20 July 2014


Children's Programme "Fake" Band Smackdown, Final Winner!!!
(Revisit Round 1, Round 2 Round 3A, the Intermission, Round 3B, and Round 4)

Dr. Teeth and the Electric Mayhem!

What a band, aye? =D I am always in awe of what Jim Henson and his colleagues were able to create on The Muppet Show and their other projects. Of all the "fake" bands in this smackdown, they are the realest because they were so from the beginning. The Monkees may have surprised everyone by becoming real after their first season, but The Electric Mayhem and all the other Muppets topped them by being real in their very first show.  

There's also the winner of the June/July Giveaway to announce. But first, the conclusion to my thoughts on Fred Rogers's belief that it is wrong to blur the lines between fantasy and reality when dealing with children, which I didn't include at the end of last week's post for reasons that I hope will be obvious in a few seconds . . .

Jim Henson was not directly responsible for the Muppet Show tribute to him, but he was definitely there in spirit--and in such a real way that it hurts me to use that cliche to describe it. But also in a wonderfully fantastic way, as you will see if you watch the entire clip to the end.

One behind-the-scenes tidbit about The Muppet Show that has always fascinated me is Henson's rule that the children who visited the studio should never be allowed to see puppets lying lifeless in their boxes. They could be shown everything else . . . every last detail of the puppetry that is supposed to be concealed from the camera . . . as long as all the puppets--who weren't just any puppets, but Muppets, which means friends--were also always alive. Henson was willing to be "truthful" (Rogers's word!) around children, but not at the expense of what had created a connection between them in the first place. He understood that showing them a "dead" Muppet would be as bad as revealing that a kind and trusted TV host was actually a jerk off camera. Now, Rogers happened to be as wonderful in real life as he was on TV, so there was no danger of that in his case. But the point is that Henson, in keeping up the fantasy, had as much integrity as Rogers. This was never "either-or."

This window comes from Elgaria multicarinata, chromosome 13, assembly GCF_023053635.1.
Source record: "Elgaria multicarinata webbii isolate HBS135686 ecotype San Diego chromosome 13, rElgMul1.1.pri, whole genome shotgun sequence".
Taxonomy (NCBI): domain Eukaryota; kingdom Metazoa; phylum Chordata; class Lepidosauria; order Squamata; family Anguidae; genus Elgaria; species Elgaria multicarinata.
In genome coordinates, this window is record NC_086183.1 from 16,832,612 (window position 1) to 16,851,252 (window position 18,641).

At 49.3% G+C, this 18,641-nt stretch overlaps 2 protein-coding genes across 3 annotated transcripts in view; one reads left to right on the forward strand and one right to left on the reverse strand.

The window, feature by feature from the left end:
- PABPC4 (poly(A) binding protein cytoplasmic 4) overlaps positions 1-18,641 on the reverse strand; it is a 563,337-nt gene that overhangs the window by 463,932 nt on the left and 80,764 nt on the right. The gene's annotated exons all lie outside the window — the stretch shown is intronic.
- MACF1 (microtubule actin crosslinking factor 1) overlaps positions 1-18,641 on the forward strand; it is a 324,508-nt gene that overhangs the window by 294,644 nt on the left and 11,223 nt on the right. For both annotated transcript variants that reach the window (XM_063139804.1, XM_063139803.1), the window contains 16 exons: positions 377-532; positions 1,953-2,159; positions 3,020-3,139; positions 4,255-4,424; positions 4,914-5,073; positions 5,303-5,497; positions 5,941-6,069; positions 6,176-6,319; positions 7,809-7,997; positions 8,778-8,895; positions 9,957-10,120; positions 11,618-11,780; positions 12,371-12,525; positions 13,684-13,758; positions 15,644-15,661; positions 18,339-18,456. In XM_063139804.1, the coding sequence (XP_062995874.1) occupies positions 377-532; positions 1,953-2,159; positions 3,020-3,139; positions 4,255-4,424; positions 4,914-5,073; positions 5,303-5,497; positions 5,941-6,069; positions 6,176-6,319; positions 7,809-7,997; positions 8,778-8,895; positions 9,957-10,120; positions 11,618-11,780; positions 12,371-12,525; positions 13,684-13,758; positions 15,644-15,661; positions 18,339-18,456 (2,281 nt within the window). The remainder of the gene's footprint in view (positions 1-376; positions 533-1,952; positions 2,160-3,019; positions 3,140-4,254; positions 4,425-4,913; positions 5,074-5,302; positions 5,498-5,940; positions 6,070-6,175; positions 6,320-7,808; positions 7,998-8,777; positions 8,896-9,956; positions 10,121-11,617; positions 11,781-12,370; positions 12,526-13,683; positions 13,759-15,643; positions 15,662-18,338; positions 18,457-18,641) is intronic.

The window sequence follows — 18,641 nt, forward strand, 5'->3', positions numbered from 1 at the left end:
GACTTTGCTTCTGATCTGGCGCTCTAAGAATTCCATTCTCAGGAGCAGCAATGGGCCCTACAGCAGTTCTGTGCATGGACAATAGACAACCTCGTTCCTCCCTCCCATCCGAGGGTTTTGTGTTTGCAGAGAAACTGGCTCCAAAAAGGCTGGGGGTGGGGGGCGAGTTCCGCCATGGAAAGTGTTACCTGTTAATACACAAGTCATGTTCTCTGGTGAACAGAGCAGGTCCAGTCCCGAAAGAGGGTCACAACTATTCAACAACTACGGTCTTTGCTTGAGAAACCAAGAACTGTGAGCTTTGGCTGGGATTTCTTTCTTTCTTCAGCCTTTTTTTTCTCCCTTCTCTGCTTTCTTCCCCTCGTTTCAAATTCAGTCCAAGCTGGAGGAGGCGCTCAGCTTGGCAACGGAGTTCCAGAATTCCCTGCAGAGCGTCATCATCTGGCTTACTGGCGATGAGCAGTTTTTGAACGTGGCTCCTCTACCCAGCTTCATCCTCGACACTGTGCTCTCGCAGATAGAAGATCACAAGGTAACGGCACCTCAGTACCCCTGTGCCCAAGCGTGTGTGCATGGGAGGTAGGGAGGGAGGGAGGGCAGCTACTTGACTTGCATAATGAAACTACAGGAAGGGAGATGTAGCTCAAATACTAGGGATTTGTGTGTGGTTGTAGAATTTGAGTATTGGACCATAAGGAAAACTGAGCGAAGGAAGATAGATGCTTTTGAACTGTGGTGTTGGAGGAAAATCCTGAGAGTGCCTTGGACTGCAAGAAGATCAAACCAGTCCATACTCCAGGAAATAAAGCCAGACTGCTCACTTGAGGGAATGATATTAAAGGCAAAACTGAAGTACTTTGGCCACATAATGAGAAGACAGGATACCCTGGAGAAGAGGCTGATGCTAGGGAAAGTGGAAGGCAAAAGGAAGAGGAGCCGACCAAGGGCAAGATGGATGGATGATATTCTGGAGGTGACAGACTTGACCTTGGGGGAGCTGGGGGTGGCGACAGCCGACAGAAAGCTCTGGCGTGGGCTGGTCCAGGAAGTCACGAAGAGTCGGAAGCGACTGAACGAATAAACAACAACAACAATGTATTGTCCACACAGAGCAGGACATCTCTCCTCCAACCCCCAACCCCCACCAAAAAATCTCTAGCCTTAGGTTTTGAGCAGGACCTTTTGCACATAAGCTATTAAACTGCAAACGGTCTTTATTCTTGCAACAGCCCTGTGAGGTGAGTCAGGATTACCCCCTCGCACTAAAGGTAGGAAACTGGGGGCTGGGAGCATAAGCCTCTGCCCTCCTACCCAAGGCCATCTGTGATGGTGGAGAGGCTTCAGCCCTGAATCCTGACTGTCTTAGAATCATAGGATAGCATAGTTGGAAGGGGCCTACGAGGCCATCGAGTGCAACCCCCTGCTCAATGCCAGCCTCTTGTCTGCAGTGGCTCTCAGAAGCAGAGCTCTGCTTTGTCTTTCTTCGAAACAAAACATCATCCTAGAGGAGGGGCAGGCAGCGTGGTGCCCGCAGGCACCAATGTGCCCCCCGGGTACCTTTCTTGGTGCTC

I'm sure Caroll Spinney got this--whether he had been able to learn it from Henson or had always understood it in his own bones, having been a puppeteer himself long before they met. And I'm also sure that it was part of what he said to Rogers, when they had their disagreement over Big Bird's appearance on Mr. Rogers's Neighbourhood. But I'm surprised that Rogers, who had also created some memorable puppet characters, wanted Spinney to be so blunt about Big Bird not being "real." For crying out loud, Big Bird is real.

Speaking of crying, we see a little more of Henson's legacy in footage from his memorial, when his fellow puppeteers sang his favourite songs as themselves and in their Muppet voices.

This post is very different from what I imagined it would be when I started typing it up! LOL! I just wanted to share some of the thoughts that came to me as I was putting this smackdown together. And the last of those thoughts is that I really should have created a puppet . . . or a persona . . . and performed another song for you all. But nobody wants to hear that, right?